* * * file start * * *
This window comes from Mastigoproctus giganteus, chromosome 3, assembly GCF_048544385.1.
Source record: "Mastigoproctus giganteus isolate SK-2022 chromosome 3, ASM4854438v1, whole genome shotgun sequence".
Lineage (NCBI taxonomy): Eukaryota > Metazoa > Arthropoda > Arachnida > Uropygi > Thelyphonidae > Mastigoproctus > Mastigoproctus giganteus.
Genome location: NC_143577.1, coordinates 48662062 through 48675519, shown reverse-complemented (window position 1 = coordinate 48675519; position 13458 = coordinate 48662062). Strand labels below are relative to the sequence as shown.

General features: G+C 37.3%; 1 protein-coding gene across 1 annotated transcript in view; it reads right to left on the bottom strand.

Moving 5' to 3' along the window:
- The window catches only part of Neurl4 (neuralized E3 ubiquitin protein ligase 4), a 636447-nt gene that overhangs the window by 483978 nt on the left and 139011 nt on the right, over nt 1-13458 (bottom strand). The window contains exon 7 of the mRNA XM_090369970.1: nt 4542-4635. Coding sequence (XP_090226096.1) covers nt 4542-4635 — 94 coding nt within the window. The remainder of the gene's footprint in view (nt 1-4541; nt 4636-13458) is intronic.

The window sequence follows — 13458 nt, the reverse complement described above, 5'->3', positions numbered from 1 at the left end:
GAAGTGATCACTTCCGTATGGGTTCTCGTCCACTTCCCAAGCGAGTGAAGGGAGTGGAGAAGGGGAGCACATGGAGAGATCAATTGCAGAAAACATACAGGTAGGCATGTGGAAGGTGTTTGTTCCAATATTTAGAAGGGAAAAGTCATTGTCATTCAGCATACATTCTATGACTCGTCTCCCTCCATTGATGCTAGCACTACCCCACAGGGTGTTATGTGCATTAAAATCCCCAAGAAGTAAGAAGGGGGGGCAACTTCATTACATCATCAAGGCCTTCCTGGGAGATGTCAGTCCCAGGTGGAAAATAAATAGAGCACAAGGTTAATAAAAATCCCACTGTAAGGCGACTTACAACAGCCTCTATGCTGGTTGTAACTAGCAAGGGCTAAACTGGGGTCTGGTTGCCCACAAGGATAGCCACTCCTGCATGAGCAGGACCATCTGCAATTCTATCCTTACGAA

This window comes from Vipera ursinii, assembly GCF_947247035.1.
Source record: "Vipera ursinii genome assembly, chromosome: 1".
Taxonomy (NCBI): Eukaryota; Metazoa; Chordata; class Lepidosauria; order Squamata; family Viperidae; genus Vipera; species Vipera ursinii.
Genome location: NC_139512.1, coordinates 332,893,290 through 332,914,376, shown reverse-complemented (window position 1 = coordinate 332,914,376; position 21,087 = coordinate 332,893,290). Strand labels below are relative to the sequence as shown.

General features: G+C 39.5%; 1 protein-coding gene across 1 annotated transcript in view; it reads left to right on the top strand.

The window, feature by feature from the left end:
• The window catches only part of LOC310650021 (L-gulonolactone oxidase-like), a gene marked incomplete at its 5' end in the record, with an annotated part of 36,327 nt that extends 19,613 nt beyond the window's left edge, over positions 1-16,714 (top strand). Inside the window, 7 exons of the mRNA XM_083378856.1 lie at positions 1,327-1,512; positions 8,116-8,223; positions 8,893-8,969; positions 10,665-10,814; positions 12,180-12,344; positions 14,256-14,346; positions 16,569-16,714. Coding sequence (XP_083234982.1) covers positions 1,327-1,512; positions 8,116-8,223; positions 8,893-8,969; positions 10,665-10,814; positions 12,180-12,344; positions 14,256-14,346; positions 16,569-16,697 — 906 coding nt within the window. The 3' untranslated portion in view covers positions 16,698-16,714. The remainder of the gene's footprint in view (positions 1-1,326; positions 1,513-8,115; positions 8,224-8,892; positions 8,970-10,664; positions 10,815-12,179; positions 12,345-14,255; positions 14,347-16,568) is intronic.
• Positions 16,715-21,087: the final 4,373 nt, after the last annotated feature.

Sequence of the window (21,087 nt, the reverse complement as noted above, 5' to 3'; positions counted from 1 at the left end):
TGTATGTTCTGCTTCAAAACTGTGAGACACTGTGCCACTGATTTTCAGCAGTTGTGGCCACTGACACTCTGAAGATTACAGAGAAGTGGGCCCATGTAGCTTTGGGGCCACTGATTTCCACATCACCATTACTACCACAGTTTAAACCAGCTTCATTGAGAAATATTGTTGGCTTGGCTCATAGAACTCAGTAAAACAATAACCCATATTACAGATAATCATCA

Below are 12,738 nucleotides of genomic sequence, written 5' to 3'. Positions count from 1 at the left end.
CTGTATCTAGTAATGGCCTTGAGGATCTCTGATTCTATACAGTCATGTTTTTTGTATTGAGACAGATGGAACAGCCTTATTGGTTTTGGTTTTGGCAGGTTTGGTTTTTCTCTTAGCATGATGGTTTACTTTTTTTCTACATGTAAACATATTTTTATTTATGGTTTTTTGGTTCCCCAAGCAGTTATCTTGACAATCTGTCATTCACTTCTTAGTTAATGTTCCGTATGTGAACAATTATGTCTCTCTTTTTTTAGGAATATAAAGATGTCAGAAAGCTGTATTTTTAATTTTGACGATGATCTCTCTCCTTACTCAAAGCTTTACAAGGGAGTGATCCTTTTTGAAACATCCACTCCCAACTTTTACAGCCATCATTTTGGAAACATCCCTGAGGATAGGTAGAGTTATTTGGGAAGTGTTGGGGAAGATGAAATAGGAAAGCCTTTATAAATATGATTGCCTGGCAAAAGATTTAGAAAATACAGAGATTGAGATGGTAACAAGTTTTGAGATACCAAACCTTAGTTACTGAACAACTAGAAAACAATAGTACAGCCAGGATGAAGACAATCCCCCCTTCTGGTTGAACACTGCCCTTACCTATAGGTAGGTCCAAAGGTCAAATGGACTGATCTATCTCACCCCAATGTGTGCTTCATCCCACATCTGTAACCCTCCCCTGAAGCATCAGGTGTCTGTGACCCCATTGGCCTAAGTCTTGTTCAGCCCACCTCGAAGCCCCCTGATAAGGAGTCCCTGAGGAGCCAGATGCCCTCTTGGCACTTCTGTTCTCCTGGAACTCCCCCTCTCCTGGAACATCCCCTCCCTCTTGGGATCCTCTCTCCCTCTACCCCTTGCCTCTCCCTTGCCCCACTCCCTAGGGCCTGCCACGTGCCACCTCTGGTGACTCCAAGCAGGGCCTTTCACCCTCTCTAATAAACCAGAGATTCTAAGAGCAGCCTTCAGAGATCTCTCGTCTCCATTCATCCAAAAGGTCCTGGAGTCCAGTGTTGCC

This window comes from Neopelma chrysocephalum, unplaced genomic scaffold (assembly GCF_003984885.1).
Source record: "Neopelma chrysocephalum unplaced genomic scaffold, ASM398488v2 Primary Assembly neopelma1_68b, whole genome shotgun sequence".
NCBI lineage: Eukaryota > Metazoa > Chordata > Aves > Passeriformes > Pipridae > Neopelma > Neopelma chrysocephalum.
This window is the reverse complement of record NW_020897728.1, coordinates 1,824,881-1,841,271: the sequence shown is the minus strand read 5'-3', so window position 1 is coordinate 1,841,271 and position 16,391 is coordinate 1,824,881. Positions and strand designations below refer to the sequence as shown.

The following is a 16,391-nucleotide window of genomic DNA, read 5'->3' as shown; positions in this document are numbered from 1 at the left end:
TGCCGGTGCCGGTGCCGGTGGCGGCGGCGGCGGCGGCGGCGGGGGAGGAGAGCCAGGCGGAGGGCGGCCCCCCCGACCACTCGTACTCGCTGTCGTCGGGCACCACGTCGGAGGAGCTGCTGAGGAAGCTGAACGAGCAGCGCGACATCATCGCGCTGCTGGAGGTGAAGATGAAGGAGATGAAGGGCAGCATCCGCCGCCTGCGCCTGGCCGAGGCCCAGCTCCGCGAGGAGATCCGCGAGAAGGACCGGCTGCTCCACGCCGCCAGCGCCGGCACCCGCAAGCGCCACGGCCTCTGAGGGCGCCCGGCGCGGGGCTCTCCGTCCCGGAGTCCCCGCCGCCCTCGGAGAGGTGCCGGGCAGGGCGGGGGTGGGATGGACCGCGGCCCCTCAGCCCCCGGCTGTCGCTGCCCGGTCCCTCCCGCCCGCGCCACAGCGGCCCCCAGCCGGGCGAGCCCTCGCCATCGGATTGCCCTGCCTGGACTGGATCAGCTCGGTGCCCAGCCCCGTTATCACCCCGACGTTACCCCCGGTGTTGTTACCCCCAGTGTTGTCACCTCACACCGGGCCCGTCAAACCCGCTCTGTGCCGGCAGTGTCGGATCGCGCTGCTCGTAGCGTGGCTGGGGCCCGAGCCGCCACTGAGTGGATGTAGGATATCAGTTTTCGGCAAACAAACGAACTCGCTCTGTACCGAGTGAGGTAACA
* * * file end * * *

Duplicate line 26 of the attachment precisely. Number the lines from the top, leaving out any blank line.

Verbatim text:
The following is a 16,391-nucleotide window of genomic DNA, read 5'->3' as shown; positions in this document are numbered from 1 at the left end: